13. Dave W

    From the main article: ‘The only thing that evangelicalism has to offer the world about sex is “don’t do it.” That’s what we’ve been saying for decades–“don’t have sex before marriage.” ‘

    And in decades past they went as far as “don’t have sex at all unless you are trying to get pregnant.” That was the attitude my wife was raised with. God hates sex. Hates the desire, hates the good feelings, hates everything about it. Invention of the devil to ensnare us. She learned this in grade school. It was driven home hard when an older teen age relative started abusing her. So by the time she should have started having desires, she shut them down. That was over 50 years ago, and they still have not been turned back on.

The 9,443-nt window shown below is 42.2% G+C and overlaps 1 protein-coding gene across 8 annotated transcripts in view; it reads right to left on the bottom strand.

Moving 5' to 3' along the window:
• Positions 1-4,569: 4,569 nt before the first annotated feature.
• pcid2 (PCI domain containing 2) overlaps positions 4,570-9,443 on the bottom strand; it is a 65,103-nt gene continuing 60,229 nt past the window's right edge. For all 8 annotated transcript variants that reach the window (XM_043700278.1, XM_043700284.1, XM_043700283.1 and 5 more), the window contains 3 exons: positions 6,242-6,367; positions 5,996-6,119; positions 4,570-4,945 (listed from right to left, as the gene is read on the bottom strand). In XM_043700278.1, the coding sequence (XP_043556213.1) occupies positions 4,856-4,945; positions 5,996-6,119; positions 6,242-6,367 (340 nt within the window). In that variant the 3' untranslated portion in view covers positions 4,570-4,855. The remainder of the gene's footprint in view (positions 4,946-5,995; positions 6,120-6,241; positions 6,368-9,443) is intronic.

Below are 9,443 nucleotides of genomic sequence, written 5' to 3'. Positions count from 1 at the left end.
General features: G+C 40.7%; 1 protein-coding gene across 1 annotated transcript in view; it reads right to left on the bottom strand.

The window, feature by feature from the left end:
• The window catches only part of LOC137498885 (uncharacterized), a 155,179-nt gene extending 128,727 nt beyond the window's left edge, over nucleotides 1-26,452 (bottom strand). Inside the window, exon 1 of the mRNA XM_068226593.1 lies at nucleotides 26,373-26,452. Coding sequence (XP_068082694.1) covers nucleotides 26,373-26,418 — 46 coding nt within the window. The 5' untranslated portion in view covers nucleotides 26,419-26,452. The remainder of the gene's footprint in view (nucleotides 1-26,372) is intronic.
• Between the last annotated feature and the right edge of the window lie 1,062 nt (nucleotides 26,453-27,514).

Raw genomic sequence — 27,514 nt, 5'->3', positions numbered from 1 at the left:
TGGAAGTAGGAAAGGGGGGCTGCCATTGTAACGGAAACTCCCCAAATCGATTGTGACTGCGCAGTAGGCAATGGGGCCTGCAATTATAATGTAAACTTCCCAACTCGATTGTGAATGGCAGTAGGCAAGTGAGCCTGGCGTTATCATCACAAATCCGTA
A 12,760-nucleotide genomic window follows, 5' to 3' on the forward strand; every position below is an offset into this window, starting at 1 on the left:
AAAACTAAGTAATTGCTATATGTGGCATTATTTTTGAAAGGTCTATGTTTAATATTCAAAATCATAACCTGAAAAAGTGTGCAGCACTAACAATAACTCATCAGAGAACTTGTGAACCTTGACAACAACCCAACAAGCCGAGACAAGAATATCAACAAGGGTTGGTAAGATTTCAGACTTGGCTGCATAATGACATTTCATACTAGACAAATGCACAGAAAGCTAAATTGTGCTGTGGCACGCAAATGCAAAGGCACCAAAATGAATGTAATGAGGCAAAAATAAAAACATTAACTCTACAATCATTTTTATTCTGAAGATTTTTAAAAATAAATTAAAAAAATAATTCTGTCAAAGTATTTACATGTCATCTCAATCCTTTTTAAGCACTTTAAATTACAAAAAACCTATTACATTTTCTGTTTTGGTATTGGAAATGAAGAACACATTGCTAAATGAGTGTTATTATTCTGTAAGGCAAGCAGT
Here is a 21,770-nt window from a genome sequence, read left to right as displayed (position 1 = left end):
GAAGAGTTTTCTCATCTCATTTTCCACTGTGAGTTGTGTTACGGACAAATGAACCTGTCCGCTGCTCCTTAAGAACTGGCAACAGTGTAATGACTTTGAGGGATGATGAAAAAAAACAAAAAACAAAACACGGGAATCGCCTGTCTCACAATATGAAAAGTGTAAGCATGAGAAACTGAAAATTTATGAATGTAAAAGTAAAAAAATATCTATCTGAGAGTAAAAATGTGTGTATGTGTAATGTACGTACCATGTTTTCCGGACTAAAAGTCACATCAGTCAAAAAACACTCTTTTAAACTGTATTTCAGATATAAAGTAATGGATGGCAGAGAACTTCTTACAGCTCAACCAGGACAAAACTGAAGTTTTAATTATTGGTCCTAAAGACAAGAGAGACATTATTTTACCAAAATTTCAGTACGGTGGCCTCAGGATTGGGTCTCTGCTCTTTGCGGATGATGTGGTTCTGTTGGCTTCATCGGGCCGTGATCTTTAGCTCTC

Bad theology has long lasting bad effects.

    Reply
  14. Eileen

    The more I read of your posts, Sheila, the more impressed I am. Your take on this subject is rich, honest, and often surprising, in a way that enriches the pursuit of truth, and brings calm and clarity to my own heart. Thank you so much for your willingness to be forthright about a topic many are afraid to address at all! (It helps that you have so engaging a personality to boot–I’d guess you were truly *made* to take on this role, and I, for one, am so glad you do!)

    Reply